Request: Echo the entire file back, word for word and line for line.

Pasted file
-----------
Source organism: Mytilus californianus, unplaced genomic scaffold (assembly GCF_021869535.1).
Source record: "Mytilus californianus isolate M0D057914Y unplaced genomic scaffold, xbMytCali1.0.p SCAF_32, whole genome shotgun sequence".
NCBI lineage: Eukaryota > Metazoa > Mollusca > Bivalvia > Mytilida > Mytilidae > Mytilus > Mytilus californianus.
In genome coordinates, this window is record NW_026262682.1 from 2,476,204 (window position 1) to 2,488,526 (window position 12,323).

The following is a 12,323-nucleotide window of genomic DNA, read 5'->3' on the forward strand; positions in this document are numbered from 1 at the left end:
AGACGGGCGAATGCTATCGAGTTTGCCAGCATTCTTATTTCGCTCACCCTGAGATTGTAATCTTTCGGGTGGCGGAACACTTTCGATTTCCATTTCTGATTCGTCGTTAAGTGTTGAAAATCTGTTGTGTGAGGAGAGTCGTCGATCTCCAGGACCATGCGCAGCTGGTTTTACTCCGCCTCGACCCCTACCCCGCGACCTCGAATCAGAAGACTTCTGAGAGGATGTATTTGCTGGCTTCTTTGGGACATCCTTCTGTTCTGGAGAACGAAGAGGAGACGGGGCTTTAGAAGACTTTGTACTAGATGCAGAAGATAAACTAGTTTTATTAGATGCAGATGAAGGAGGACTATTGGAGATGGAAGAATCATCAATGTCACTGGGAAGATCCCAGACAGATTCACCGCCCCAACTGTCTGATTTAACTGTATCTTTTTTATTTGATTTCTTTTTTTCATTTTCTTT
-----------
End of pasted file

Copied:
Source organism: Mytilus californianus, unplaced genomic scaffold (assembly GCF_021869535.1).
Source record: "Mytilus californianus isolate M0D057914Y unplaced genomic scaffold, xbMytCali1.0.p SCAF_32, whole genome shotgun sequence".
NCBI lineage: Eukaryota > Metazoa > Mollusca > Bivalvia > Mytilida > Mytilidae > Mytilus > Mytilus californianus.
In genome coordinates, this window is record NW_026262682.1 from 2,476,204 (window position 1) to 2,488,526 (window position 12,323).

The following is a 12,323-nucleotide window of genomic DNA, read 5'->3' on the forward strand; positions in this document are numbered from 1 at the left end:
AGACGGGCGAATGCTATCGAGTTTGCCAGCATTCTTATTTCGCTCACCCTGAGATTGTAATCTTTCGGGTGGCGGAACACTTTCGATTTCCATTTCTGATTCGTCGTTAAGTGTTGAAAATCTGTTGTGTGAGGAGAGTCGTCGATCTCCAGGACCATGCGCAGCTGGTTTTACTCCGCCTCGACCCCTACCCCGCGACCTCGAATCAGAAGACTTCTGAGAGGATGTATTTGCTGGCTTCTTTGGGACATCCTTCTGTTCTGGAGAACGAAGAGGAGACGGGGCTTTAGAAGACTTTGTACTAGATGCAGAAGATAAACTAGTTTTATTAGATGCAGATGAAGGAGGACTATTGGAGATGGAAGAATCATCAATGTCACTGGGAAGATCCCAGACAGATTCACCGCCCCAACTGTCTGATTTAACTGTATCTTTTTTATTTGATTTCTTTTTTTCATTTTCTTT